Planning and Execution of Change
Most organizations have a leadership deficit because they ignore leadership potential and do not offer training or relevant role models.
When time is restrained and rewards are high, the most effective leaders count on their ranks to do what they do best. These leaders galvanize people to use their proficiency to solve problems and achieve goals.
Great leaders get others to move in a direction that is sensible for themselves, the business, and community. Today, we need more leaders who can help groups come up with visions that are not self-serving—visions that serve the entire enterprise.
Historically, great leaders are self-confident people who have extraordinary capacity to make decisions when others crumble. They are confident, but not arrogant. In fact, great leaders are often described as having humility and vulnerability. I am often struck by the extraordinary arrogance of some leaders—an arrogance that says, “I’m above the game. I am smart and accomplished. Therefore, I know what is best, yet I have to put up with stupid rules set by small-minded people. It’s only natural that I maneuver around those rules.” You do not find that same arrogance in great leaders.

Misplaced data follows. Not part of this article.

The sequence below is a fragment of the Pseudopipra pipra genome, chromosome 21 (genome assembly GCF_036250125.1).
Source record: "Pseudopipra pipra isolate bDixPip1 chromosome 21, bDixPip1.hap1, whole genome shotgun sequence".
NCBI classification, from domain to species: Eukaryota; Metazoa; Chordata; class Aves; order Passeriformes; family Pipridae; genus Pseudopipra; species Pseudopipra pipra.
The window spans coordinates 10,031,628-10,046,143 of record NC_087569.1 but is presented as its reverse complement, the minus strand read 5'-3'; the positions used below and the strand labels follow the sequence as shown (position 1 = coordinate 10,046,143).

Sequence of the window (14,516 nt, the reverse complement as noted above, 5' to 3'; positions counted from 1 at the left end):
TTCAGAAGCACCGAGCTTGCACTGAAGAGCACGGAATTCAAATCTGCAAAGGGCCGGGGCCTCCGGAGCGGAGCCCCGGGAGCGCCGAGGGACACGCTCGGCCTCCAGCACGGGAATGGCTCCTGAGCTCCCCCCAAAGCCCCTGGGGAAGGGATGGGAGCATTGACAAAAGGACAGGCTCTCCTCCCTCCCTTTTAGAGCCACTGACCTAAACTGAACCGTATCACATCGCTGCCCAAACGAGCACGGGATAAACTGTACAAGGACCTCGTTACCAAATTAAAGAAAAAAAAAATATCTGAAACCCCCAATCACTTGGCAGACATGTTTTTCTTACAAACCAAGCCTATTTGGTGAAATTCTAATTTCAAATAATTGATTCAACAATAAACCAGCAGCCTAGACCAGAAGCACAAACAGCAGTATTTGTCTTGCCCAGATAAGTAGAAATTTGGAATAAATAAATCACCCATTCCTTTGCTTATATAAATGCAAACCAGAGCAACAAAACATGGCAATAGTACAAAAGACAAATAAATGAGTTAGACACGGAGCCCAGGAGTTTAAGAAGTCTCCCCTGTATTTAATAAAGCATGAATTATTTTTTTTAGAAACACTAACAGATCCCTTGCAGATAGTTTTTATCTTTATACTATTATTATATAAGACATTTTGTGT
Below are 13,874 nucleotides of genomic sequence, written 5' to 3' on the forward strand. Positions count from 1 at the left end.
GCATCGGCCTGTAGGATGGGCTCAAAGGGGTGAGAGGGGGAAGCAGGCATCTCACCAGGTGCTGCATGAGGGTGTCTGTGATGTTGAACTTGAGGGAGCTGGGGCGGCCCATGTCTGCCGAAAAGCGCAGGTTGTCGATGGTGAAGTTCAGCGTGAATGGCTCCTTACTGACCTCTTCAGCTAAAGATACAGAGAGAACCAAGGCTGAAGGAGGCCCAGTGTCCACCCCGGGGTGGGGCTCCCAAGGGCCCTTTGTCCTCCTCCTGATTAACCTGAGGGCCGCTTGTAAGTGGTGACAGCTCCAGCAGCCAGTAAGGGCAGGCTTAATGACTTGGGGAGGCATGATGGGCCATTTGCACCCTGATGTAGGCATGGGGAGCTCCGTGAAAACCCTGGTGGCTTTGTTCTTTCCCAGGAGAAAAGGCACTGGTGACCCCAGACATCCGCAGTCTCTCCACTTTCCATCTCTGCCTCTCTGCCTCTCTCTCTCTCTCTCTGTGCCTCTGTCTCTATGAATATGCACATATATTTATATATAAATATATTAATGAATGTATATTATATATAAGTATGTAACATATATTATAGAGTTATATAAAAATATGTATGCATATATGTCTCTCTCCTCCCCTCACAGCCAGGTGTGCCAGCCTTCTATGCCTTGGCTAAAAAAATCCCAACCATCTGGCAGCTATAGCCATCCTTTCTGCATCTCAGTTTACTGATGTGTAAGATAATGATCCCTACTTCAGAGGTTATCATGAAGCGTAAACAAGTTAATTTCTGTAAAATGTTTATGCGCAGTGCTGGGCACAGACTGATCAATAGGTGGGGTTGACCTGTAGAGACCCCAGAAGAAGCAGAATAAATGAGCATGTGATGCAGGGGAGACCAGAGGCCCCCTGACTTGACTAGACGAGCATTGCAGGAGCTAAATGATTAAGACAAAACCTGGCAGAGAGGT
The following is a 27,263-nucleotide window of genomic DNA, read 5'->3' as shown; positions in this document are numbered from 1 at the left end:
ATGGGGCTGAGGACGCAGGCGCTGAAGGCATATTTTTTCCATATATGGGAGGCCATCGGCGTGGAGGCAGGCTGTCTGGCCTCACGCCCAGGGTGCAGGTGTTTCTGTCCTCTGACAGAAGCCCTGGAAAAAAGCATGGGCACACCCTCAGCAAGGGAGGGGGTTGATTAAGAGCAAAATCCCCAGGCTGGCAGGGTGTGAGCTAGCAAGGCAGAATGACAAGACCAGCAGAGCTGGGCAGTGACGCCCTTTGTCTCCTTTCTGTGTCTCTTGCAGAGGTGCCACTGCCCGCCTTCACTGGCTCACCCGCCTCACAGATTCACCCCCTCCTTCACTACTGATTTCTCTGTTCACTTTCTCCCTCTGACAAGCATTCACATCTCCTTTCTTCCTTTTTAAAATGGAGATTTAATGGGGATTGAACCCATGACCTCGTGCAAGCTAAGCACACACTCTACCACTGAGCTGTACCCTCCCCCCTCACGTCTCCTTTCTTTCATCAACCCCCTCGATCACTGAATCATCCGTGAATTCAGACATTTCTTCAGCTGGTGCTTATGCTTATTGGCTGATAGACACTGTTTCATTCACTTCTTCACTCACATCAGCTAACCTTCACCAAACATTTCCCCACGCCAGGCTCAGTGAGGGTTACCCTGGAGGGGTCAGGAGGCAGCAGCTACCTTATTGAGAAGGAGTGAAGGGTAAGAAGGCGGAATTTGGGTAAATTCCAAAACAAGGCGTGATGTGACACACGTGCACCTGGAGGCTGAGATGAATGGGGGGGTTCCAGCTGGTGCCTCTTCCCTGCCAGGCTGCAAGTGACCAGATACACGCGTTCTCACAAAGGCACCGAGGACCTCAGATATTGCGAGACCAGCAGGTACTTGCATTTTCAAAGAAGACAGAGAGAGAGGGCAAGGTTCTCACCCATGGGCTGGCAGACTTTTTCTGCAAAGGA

For change to be good, it has to be in a positive direction. Initial stages of transformation are usually positive, but the change effort is perverted as it becomes successful and as executives become more arrogant. Change is not the issue; arrogance is. As some leaders start running into problems, in their arrogance they say, “No problem. We can handle all this. We can cut corners and make our own rules.”
Companies need to be able to exercise sound leadership when responding to a crisis. But what if you didn’t need to be eager to execute this style of strategic leadership?